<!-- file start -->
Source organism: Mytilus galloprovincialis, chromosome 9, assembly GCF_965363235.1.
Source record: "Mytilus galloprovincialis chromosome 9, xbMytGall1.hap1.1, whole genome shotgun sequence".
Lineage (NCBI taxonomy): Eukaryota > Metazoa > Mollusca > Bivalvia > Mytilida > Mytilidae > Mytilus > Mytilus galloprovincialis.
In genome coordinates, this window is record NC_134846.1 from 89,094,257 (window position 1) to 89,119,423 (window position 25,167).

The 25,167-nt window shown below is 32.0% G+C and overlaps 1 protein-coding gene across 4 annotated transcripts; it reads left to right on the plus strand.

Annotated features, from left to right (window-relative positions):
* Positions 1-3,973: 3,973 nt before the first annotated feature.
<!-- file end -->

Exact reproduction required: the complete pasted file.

Source organism: Mytilus galloprovincialis, chromosome 9, assembly GCF_965363235.1.
Source record: "Mytilus galloprovincialis chromosome 9, xbMytGall1.hap1.1, whole genome shotgun sequence".
Lineage (NCBI taxonomy): Eukaryota > Metazoa > Mollusca > Bivalvia > Mytilida > Mytilidae > Mytilus > Mytilus galloprovincialis.
In genome coordinates, this window is record NC_134846.1 from 89,094,257 (window position 1) to 89,119,423 (window position 25,167).

The 25,167-nt window shown below is 32.0% G+C and overlaps 1 protein-coding gene across 4 annotated transcripts; it reads left to right on the plus strand.

Annotated features, from left to right (window-relative positions):
* Positions 1-3,973: 3,973 nt before the first annotated feature.